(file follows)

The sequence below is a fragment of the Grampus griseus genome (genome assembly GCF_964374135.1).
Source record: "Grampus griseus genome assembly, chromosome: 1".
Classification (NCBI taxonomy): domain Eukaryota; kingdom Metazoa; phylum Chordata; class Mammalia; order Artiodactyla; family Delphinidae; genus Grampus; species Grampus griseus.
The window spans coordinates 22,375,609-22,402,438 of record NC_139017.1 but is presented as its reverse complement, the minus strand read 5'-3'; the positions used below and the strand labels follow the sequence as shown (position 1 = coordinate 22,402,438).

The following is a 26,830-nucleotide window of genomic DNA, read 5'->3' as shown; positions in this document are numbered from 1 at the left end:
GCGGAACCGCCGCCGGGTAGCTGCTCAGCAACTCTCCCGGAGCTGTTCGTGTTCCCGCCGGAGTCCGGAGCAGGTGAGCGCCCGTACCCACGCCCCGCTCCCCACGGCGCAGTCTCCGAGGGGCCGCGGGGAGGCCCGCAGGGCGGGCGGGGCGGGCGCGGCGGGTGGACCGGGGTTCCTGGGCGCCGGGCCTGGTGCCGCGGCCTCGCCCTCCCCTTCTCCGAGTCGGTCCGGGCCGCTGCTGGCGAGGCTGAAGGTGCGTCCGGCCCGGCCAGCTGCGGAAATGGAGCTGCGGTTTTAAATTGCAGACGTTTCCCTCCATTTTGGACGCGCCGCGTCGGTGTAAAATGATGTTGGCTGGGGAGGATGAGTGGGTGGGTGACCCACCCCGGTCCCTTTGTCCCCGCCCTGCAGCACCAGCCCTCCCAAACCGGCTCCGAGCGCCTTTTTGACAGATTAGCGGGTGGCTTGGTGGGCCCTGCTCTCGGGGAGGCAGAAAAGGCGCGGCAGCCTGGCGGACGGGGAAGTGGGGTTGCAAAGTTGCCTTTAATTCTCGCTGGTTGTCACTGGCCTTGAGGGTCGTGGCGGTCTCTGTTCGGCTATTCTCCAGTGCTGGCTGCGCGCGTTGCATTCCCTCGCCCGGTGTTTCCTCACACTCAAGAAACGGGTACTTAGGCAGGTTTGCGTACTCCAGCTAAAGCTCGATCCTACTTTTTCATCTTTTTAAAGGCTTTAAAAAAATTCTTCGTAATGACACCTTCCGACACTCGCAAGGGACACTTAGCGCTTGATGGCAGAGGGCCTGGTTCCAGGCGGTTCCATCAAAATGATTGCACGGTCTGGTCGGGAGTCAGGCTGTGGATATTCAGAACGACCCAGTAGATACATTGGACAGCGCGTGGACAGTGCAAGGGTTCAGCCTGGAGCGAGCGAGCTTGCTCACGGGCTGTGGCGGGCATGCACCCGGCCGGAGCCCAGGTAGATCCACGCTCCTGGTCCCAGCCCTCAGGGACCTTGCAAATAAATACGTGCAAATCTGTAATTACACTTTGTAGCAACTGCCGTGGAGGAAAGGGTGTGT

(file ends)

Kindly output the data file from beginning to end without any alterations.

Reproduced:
The sequence below is a fragment of the Grampus griseus genome (genome assembly GCF_964374135.1).
Source record: "Grampus griseus genome assembly, chromosome: 1".
Classification (NCBI taxonomy): domain Eukaryota; kingdom Metazoa; phylum Chordata; class Mammalia; order Artiodactyla; family Delphinidae; genus Grampus; species Grampus griseus.
The window spans coordinates 22,375,609-22,402,438 of record NC_139017.1 but is presented as its reverse complement, the minus strand read 5'-3'; the positions used below and the strand labels follow the sequence as shown (position 1 = coordinate 22,402,438).

The following is a 26,830-nucleotide window of genomic DNA, read 5'->3' as shown; positions in this document are numbered from 1 at the left end:
GCGGAACCGCCGCCGGGTAGCTGCTCAGCAACTCTCCCGGAGCTGTTCGTGTTCCCGCCGGAGTCCGGAGCAGGTGAGCGCCCGTACCCACGCCCCGCTCCCCACGGCGCAGTCTCCGAGGGGCCGCGGGGAGGCCCGCAGGGCGGGCGGGGCGGGCGCGGCGGGTGGACCGGGGTTCCTGGGCGCCGGGCCTGGTGCCGCGGCCTCGCCCTCCCCTTCTCCGAGTCGGTCCGGGCCGCTGCTGGCGAGGCTGAAGGTGCGTCCGGCCCGGCCAGCTGCGGAAATGGAGCTGCGGTTTTAAATTGCAGACGTTTCCCTCCATTTTGGACGCGCCGCGTCGGTGTAAAATGATGTTGGCTGGGGAGGATGAGTGGGTGGGTGACCCACCCCGGTCCCTTTGTCCCCGCCCTGCAGCACCAGCCCTCCCAAACCGGCTCCGAGCGCCTTTTTGACAGATTAGCGGGTGGCTTGGTGGGCCCTGCTCTCGGGGAGGCAGAAAAGGCGCGGCAGCCTGGCGGACGGGGAAGTGGGGTTGCAAAGTTGCCTTTAATTCTCGCTGGTTGTCACTGGCCTTGAGGGTCGTGGCGGTCTCTGTTCGGCTATTCTCCAGTGCTGGCTGCGCGCGTTGCATTCCCTCGCCCGGTGTTTCCTCACACTCAAGAAACGGGTACTTAGGCAGGTTTGCGTACTCCAGCTAAAGCTCGATCCTACTTTTTCATCTTTTTAAAGGCTTTAAAAAAATTCTTCGTAATGACACCTTCCGACACTCGCAAGGGACACTTAGCGCTTGATGGCAGAGGGCCTGGTTCCAGGCGGTTCCATCAAAATGATTGCACGGTCTGGTCGGGAGTCAGGCTGTGGATATTCAGAACGACCCAGTAGATACATTGGACAGCGCGTGGACAGTGCAAGGGTTCAGCCTGGAGCGAGCGAGCTTGCTCACGGGCTGTGGCGGGCATGCACCCGGCCGGAGCCCAGGTAGATCCACGCTCCTGGTCCCAGCCCTCAGGGACCTTGCAAATAAATACGTGCAAATCTGTAATTACACTTTGTAGCAACTGCCGTGGAGGAAAGGGTGTGT